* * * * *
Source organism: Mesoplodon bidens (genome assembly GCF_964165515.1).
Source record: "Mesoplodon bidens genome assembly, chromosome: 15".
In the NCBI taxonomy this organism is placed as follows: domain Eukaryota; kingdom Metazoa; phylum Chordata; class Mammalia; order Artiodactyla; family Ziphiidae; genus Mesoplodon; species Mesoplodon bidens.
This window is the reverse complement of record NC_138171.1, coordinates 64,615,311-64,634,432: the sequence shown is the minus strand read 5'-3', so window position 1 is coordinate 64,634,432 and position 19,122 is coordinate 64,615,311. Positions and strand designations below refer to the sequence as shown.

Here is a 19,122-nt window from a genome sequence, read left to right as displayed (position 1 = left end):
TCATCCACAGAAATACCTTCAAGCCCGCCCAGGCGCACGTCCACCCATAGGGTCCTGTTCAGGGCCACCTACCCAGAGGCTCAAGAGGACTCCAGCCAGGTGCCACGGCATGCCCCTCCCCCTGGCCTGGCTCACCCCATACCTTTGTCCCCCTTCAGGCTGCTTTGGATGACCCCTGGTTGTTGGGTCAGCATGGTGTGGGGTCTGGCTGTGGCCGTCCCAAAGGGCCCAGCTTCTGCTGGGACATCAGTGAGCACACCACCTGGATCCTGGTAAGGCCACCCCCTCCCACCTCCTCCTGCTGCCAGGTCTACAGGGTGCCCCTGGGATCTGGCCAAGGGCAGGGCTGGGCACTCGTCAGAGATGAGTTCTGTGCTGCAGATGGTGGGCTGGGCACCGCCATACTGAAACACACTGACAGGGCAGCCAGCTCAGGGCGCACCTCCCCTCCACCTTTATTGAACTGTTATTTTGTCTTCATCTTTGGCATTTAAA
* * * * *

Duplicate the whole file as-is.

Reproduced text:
Source organism: Mesoplodon bidens (genome assembly GCF_964165515.1).
Source record: "Mesoplodon bidens genome assembly, chromosome: 15".
In the NCBI taxonomy this organism is placed as follows: domain Eukaryota; kingdom Metazoa; phylum Chordata; class Mammalia; order Artiodactyla; family Ziphiidae; genus Mesoplodon; species Mesoplodon bidens.
This window is the reverse complement of record NC_138171.1, coordinates 64,615,311-64,634,432: the sequence shown is the minus strand read 5'-3', so window position 1 is coordinate 64,634,432 and position 19,122 is coordinate 64,615,311. Positions and strand designations below refer to the sequence as shown.

Here is a 19,122-nt window from a genome sequence, read left to right as displayed (position 1 = left end):
TCATCCACAGAAATACCTTCAAGCCCGCCCAGGCGCACGTCCACCCATAGGGTCCTGTTCAGGGCCACCTACCCAGAGGCTCAAGAGGACTCCAGCCAGGTGCCACGGCATGCCCCTCCCCCTGGCCTGGCTCACCCCATACCTTTGTCCCCCTTCAGGCTGCTTTGGATGACCCCTGGTTGTTGGGTCAGCATGGTGTGGGGTCTGGCTGTGGCCGTCCCAAAGGGCCCAGCTTCTGCTGGGACATCAGTGAGCACACCACCTGGATCCTGGTAAGGCCACCCCCTCCCACCTCCTCCTGCTGCCAGGTCTACAGGGTGCCCCTGGGATCTGGCCAAGGGCAGGGCTGGGCACTCGTCAGAGATGAGTTCTGTGCTGCAGATGGTGGGCTGGGCACCGCCATACTGAAACACACTGACAGGGCAGCCAGCTCAGGGCGCACCTCCCCTCCACCTTTATTGAACTGTTATTTTGTCTTCATCTTTGGCATTTAAA